Adventures in Prodgers

When I first moved to Edinburgh in 2001, I spent a lot of time in its second-hand and antiquarian bookshops, which were more prevalent then than they are now. On one visit I found a small hardback with a title and author that seemed to come from one of those “awful books” compilations, and picked it up for a pound on a whim.

Read More · 22 January 2015 · x2 · Site News

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Why the modern world is bad for your brain.

Algorithms aren’t gods, they’re caricatures.

Has David Cameron really gone to war on encryption? He can’t ban it... but if he gets his way he won’t have to.

Fascism arrives as your friend.

Jon Ronson interviews Adam Curtis on his forthcoming film Bitter Lake.

Electricity plants.

Everything that could wipe out humanity in one handy infographic.

21 January 2015 · · Weblog

Knit Your Own Owl

“The stories we absorb seem to shape our thought processes in much the same way lived experience does.”

Philip K. Dick: A Day in the Afterlife.

Satellite images reveal the extent of Boko Haram’s destruction in Baga. I posted a MetaFilter thread on the attacks the other day.

Week one of the new EU VAT rules. Terrible for digital small businesses.

Ship Your Enemies Glitter. Offer may not be available in the EU.

Dutch universities dig in for a long fight over open access.

Why the EU doesn’t need new anti-terrorism legislation. It isn’t as if there aren’t other laws that could be used to prosecute. Pretty obvious and old ones.

“There’s no back door that only lets good guys go through it.”

David Hicks “has every right to sue the current Australian government for false imprisonment”.

Read More · 18 January 2015 · · Weblog

The Mysterious Floating Attention Span

Cory Doctorow: How laws restricting technology expose us to greater harm.

Who invented the fake Ayn Rand film review?

The mysterious floating orb.

Graham Linehan on Count Arthur Strong. I love the TV series more than I ever did the radio show.

Tom Stoppard on the real thing.

What we’ve lost by changing the way we sleep.

How Lego became the Apple of toys.

Boko Haram escapee’s harrowing story.

12 January 2015 · · Weblog

Le vrai Charlie

Charlie Hebdo’s Zineb El Rhazoui on her colleagues (English translation) (French original).

Portraits of editorial meetings at Charlie Hebdo before the massacre and after.

Cartoonists Ted Rall, Cathy Wilcox, Ruben Bolling and Robert Crumb on Charlie Hebdo.

Charlie Hebdo victim was “a friend of Islam, Turkey”.

A longtime reader’s letter to my British friends.

Charlie Hebdo and the right to be offended.

Why is the response to a strike against free speech more surveillance?

The biggest hypocrites marching for free speech in Paris.

[Most links via Mefi.]

12 January 2015 · · Events

Qui est cet Charlie Hebdo?

My first reaction to the events in Paris this week was, obviously, dismay, not just that this depressing drumbeat of the 21st century was still sounding, but that this time the target was a satirical magazine, an enterprise close to my heart. My only previous exposure to Charlie Hebdo had been seeing it at magazine stands in French-speaking countries, but I knew it was something like the French Private Eye, and that was enough to empathize with the French people’s reaction to, not just an act of terror, but an attack on a beloved national institution.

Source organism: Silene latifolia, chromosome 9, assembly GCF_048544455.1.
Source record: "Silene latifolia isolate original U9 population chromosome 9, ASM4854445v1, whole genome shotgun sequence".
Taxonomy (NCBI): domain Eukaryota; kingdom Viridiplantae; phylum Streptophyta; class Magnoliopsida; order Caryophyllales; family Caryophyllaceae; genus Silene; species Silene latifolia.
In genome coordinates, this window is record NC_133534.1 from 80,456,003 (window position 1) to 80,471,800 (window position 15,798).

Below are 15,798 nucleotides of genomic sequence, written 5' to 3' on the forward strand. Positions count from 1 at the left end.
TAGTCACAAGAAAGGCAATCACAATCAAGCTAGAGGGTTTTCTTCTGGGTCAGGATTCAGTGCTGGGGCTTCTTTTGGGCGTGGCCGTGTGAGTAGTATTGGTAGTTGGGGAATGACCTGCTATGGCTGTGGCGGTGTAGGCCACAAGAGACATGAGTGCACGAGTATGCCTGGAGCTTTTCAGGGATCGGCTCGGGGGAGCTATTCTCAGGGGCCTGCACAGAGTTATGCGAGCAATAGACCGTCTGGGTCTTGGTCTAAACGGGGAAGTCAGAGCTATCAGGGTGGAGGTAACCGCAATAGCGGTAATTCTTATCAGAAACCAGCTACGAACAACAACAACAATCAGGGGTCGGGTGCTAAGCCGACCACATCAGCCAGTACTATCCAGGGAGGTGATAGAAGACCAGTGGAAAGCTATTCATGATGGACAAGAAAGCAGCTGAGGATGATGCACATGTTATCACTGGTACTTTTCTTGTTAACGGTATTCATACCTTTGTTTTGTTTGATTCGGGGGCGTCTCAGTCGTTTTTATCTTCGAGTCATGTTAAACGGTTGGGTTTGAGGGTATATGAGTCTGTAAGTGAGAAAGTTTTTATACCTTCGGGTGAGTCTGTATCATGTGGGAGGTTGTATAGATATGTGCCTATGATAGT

Read More · 10 January 2015 · · Events

Comic 8.1.15 part 1

Read More · 8 January 2015 · x1 · Comics

Rise Up

Bread is a large number of small holes entirely surrounded by bread. —Lennie Lower

Now that the year has got going properly, I’m going to have to get this blog going again, so here it is. This month’s banner theme, if it isn’t clear, is bread: I’ve been baking a lot of it in recent months, trying out recipes by Paul Hollywood and the Bourke Street Bakery, getting a sourdough starter going, and wondering why all my baguettes end up as flat as ciabattas. For Christmas, I got a baking stone and a copy of Brilliant Bread by past Great British Bake-Off runner-up James Morton, and tried out several of his recipes. At this point I can confidently say that it’s the only bread book you really need; it’s certainly the only cookbook I’ve read cover-to-cover in 25 years of cooking. I would start recipe blogging to document it all, except that it’s hard to take photos of wet dough when your hands are covered in it, and I’d just end up plagiarising all of James’s recipes. Buy his book instead.

Read More · 8 January 2015 · · Journal

Saughton Park, Edinburgh, 29 December 2014
Saughton Park, Edinburgh, 29 December 2014.

A belated Merry Christmas, and a premature Happy New Year. Here’s the winter sun; mouseover for the moon.

With growing children it’s harder than it once was to use this time to write my traditional end-of-year lists, but I’ll try to get a few up before the week is out. I was going to redesign the site for 2015, even port it over to WordPress, but wintry inertia has defeated me so far. Nevertheless, There Will Be Resolutions of an online nature, so pop back sometime to see the snail’s new shell.

31 December 2014 · Site News

Pre-millennial Popular.

Read More · 29 December 2014 · Music

What Do You Call This Place?

The Internet that wasn’t.

A gel that stops bleeding instantly.

Jon Ronson visits the supposedly worst school in America.

Still too relevant: BabaKiueria.

Ayn Rand reviews children’s movies.

How Chan-style anonymous culture shaped #gamergate.

29 December 2014 · Weblog

Seasons

I’ve taken so many photos at Jupiter Artland over the past few years that one gallery wasn’t enough. This one is art- and architecture-free, featuring instead its changing flora across the seasons.

9 December 2014 · Journal

December 2014